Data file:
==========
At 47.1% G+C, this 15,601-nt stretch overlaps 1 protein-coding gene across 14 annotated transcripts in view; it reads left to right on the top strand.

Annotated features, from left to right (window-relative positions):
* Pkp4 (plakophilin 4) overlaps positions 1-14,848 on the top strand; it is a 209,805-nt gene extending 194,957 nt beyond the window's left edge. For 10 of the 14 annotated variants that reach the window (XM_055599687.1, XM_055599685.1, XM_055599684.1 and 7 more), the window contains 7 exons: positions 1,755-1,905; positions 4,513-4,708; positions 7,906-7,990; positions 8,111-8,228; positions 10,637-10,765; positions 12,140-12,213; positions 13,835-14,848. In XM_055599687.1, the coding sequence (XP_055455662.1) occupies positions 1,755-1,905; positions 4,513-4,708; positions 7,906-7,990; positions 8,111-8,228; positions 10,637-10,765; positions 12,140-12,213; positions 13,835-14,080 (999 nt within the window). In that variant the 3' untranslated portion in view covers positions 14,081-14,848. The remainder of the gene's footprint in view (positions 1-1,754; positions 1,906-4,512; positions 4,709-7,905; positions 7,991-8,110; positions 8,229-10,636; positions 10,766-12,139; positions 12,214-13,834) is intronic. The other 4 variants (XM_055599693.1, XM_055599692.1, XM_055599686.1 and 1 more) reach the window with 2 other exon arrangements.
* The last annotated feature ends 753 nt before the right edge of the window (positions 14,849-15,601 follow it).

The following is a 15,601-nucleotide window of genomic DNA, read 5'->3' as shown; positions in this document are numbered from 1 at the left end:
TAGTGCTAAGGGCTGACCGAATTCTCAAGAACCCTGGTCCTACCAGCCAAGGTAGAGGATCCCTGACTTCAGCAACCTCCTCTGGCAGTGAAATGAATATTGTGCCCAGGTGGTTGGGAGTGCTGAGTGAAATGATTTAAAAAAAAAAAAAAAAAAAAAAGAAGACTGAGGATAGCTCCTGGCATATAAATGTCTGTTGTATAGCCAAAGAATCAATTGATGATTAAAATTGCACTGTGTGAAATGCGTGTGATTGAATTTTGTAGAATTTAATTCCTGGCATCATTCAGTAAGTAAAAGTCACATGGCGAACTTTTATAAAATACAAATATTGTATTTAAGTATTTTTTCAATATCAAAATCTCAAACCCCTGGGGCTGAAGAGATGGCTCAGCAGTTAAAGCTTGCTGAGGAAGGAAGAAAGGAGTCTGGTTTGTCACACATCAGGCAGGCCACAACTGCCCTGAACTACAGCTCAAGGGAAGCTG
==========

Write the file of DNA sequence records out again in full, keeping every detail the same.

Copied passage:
At 47.1% G+C, this 15,601-nt stretch overlaps 1 protein-coding gene across 14 annotated transcripts in view; it reads left to right on the top strand.

Annotated features, from left to right (window-relative positions):
* Pkp4 (plakophilin 4) overlaps positions 1-14,848 on the top strand; it is a 209,805-nt gene extending 194,957 nt beyond the window's left edge. For 10 of the 14 annotated variants that reach the window (XM_055599687.1, XM_055599685.1, XM_055599684.1 and 7 more), the window contains 7 exons: positions 1,755-1,905; positions 4,513-4,708; positions 7,906-7,990; positions 8,111-8,228; positions 10,637-10,765; positions 12,140-12,213; positions 13,835-14,848. In XM_055599687.1, the coding sequence (XP_055455662.1) occupies positions 1,755-1,905; positions 4,513-4,708; positions 7,906-7,990; positions 8,111-8,228; positions 10,637-10,765; positions 12,140-12,213; positions 13,835-14,080 (999 nt within the window). In that variant the 3' untranslated portion in view covers positions 14,081-14,848. The remainder of the gene's footprint in view (positions 1-1,754; positions 1,906-4,512; positions 4,709-7,905; positions 7,991-8,110; positions 8,229-10,636; positions 10,766-12,139; positions 12,214-13,834) is intronic. The other 4 variants (XM_055599693.1, XM_055599692.1, XM_055599686.1 and 1 more) reach the window with 2 other exon arrangements.
* The last annotated feature ends 753 nt before the right edge of the window (positions 14,849-15,601 follow it).

The following is a 15,601-nucleotide window of genomic DNA, read 5'->3' as shown; positions in this document are numbered from 1 at the left end:
TAGTGCTAAGGGCTGACCGAATTCTCAAGAACCCTGGTCCTACCAGCCAAGGTAGAGGATCCCTGACTTCAGCAACCTCCTCTGGCAGTGAAATGAATATTGTGCCCAGGTGGTTGGGAGTGCTGAGTGAAATGATTTAAAAAAAAAAAAAAAAAAAAAAGAAGACTGAGGATAGCTCCTGGCATATAAATGTCTGTTGTATAGCCAAAGAATCAATTGATGATTAAAATTGCACTGTGTGAAATGCGTGTGATTGAATTTTGTAGAATTTAATTCCTGGCATCATTCAGTAAGTAAAAGTCACATGGCGAACTTTTATAAAATACAAATATTGTATTTAAGTATTTTTTCAATATCAAAATCTCAAACCCCTGGGGCTGAAGAGATGGCTCAGCAGTTAAAGCTTGCTGAGGAAGGAAGAAAGGAGTCTGGTTTGTCACACATCAGGCAGGCCACAACTGCCCTGAACTACAGCTCAAGGGAAGCTG